"This, I think, connects with Prof. Bainbridge's point in his footnote annotation 4, where he says, "I think too many hedge funds are pressing too many boards to pursue short-term gains at the expense of sustainable long-run shareholder wealth maximization and, accordingly, that boards need more insulation from shareholder pressure." I agree completely with his point there, and that's the kind of issue facing public companies that I was intending to address in my assertion."

You know, a lot of people think that way but I am not sure why. I have yet to find empirical evidence that contradicts all the empirical studies that finds hedge fund activism to be both wealth enhancing for investors and performance enhancing for companies. Moreover, denying the value of hedge fund activism is really denying important signals provided by the stock market on the existence of managerial inefficiencies. Why would you want to deny that kind of information being incorporated into the decision making of public companies? I don't think Henry Manne would be very pleased with that approach, a great figure in corporate law whose thinking appears to be both revered and ignored at the same time. I suggest you read two articles I recently posted, "Activist Hedge Funds in a World of Board Independence: Creators or Destroyers of Long-Term Value?" and "A Theory of Shareholder Activism and its Place in Corporate Law."

Best,

Bernie

Posted by: Bernard S. Sharfman | Mar 31, 2015 7:23:12 AM

Thanks for the comment, Bernie.

My issue is not that hedge funds wield some power or promote an agenda. My concern is that hedge funds are able to wield such power to promote short-term earnings in excess of their ownership share because boards are not sure they have the insulation they need to protect their decision making adequately.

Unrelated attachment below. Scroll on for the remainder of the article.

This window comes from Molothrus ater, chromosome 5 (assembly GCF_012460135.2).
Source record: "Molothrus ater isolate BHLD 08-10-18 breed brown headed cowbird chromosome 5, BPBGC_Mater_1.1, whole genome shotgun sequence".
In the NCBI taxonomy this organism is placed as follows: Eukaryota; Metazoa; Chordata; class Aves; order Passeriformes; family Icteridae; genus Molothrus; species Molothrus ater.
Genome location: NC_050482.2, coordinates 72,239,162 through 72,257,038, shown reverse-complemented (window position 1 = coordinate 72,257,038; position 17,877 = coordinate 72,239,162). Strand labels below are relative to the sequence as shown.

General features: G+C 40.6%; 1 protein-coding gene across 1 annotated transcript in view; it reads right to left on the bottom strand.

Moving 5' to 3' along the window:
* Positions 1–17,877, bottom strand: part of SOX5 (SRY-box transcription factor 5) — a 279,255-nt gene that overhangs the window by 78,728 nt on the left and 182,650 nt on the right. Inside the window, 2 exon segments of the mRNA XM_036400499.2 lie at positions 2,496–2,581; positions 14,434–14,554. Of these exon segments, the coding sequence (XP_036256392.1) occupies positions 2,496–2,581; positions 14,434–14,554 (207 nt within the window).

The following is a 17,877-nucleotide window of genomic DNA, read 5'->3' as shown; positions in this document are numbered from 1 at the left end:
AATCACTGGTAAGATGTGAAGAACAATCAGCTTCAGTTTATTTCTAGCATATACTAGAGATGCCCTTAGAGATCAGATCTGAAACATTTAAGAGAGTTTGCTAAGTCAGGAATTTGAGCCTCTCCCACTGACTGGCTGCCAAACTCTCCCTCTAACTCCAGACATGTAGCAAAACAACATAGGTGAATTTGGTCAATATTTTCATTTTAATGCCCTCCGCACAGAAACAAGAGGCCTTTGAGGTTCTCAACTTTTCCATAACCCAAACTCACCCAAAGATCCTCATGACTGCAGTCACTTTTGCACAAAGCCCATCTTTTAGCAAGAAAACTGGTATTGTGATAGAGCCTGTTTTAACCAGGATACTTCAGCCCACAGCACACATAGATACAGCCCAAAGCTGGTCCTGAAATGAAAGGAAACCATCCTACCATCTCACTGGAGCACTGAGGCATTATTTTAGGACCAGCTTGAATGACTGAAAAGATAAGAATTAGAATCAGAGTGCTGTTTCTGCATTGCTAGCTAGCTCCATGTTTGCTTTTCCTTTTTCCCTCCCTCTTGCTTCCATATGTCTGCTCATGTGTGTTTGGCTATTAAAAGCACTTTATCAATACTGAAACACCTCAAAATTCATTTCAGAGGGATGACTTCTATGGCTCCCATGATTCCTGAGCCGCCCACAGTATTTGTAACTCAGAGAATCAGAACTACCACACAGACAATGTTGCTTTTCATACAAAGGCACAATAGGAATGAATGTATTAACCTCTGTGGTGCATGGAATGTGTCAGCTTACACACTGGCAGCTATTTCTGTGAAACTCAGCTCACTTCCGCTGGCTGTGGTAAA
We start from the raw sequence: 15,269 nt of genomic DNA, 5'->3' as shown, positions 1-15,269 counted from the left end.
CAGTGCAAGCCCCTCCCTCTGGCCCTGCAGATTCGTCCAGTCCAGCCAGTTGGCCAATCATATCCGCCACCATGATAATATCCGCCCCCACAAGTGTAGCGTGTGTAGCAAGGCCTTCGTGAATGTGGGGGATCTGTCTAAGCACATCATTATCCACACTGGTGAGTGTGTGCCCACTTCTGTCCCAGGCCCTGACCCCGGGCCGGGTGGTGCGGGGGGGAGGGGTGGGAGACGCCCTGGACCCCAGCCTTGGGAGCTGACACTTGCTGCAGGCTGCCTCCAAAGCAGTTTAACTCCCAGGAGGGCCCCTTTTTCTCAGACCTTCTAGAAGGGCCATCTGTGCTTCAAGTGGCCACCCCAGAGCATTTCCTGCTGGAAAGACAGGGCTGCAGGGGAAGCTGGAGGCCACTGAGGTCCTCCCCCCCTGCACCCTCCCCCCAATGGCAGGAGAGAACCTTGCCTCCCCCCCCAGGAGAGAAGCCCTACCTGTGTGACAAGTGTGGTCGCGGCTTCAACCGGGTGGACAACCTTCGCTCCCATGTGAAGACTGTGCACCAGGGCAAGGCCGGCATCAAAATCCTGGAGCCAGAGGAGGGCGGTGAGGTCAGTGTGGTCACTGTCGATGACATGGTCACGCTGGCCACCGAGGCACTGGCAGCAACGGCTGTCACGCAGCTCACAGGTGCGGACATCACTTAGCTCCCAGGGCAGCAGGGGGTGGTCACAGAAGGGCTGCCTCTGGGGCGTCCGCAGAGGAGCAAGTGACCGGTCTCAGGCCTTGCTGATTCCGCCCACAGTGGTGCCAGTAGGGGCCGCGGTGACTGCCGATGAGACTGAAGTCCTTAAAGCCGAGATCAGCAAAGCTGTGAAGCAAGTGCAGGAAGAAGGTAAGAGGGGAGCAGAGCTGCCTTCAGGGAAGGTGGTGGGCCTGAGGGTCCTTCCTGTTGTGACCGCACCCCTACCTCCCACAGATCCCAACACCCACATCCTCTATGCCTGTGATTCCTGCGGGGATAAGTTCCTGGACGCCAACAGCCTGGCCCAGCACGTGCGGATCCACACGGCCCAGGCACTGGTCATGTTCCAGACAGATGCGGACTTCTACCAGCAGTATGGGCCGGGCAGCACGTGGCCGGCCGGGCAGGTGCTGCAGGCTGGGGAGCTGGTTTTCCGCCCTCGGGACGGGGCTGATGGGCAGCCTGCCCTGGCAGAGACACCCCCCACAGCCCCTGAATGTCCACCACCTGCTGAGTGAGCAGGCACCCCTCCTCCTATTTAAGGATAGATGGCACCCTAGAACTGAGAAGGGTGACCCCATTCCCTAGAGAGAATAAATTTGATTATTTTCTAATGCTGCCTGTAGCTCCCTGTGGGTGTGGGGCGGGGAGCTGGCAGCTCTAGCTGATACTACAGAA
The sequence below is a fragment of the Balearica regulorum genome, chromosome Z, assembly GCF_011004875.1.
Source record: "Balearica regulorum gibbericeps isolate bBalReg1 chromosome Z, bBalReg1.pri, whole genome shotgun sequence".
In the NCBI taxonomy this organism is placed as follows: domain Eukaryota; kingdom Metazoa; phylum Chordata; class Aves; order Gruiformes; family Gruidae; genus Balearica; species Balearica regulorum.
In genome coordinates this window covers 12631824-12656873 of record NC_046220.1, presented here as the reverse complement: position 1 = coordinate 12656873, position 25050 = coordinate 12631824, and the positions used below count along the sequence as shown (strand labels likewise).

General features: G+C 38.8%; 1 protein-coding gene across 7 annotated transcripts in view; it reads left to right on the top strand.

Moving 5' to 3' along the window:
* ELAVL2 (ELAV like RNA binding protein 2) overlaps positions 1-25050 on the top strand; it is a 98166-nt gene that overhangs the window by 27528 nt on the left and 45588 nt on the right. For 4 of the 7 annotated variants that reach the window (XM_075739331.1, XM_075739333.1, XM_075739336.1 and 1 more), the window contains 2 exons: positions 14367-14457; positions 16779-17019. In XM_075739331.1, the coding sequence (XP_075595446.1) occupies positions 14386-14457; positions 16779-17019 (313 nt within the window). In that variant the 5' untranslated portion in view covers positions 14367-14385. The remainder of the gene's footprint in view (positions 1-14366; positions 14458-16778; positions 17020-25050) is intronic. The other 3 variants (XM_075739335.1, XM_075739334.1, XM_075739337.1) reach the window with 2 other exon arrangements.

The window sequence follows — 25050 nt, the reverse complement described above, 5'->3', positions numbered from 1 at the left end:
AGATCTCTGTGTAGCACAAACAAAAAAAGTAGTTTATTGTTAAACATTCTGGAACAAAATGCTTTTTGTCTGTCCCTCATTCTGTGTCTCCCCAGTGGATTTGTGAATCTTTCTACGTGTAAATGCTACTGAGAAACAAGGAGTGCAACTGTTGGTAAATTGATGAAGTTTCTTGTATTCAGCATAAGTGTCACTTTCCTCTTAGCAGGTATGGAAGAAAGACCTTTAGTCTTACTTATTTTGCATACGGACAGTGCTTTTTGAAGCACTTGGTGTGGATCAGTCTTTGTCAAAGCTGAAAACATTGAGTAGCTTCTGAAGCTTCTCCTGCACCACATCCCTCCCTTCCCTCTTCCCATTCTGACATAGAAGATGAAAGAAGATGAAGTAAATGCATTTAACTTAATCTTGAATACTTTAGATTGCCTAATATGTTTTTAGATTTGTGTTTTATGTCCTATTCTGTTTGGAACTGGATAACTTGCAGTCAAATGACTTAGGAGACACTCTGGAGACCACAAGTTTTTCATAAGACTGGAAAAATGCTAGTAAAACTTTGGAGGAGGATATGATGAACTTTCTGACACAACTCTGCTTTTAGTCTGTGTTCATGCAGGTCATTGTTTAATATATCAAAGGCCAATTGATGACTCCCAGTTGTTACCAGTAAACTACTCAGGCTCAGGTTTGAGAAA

If the hedge fund is a majority owner, then their influence is clear. If the board actually agrees with the hedge fund, even without a majority ownership, then the board gets to make that call, too. A dissenting majority of shareholders can deal with the board through other mechanisms.

It’s thus not that a hedge fund can’t be right. It’s that the directors need to be appropriately protected in making their decisions. As for empirical data, as to this issue, I don’t care one way or the other because I think it's the board’s decision. (To be clear, I am very interested in such data for other purposes.) As a director I would want the data, but I would also want to be sure my power was there to interpret the data and decided whether to follow what it suggests or choose another path.

To me, that’s the key. I think director primacy allows for creativity and both short-term and long-term growth because it protects risk taking, while allowing for more cautious paths. It’s my sense that most public companies have shifted to short-term planning over long-term planning due to external pressures because of eroded director primacy. So, I’m not inherently anti-hedge fund; I’m just more pro-director.

Posted by: Joshua Fershee | Mar 31, 2015 7:50:15 AM

I understand where you are coming from and am very sympathetic to your approach. I strongly believe that the "preservation of managerial discretion should always be the null hypothesis.” (This is an incredibly insightful statement by Steve Bainbridge.) However, I find hedge fund activism to be unique, shareholder action that actually rejects the null hypothesis. The evidence is in the empirical studies and the theoretical argument I provide in "Activist Hedge Funds in a World of Board Independence: Creators or Destroyers of Long-Term Value?" .

Posted by: Bernard S. Sharfman | Mar 31, 2015 8:09:59 AM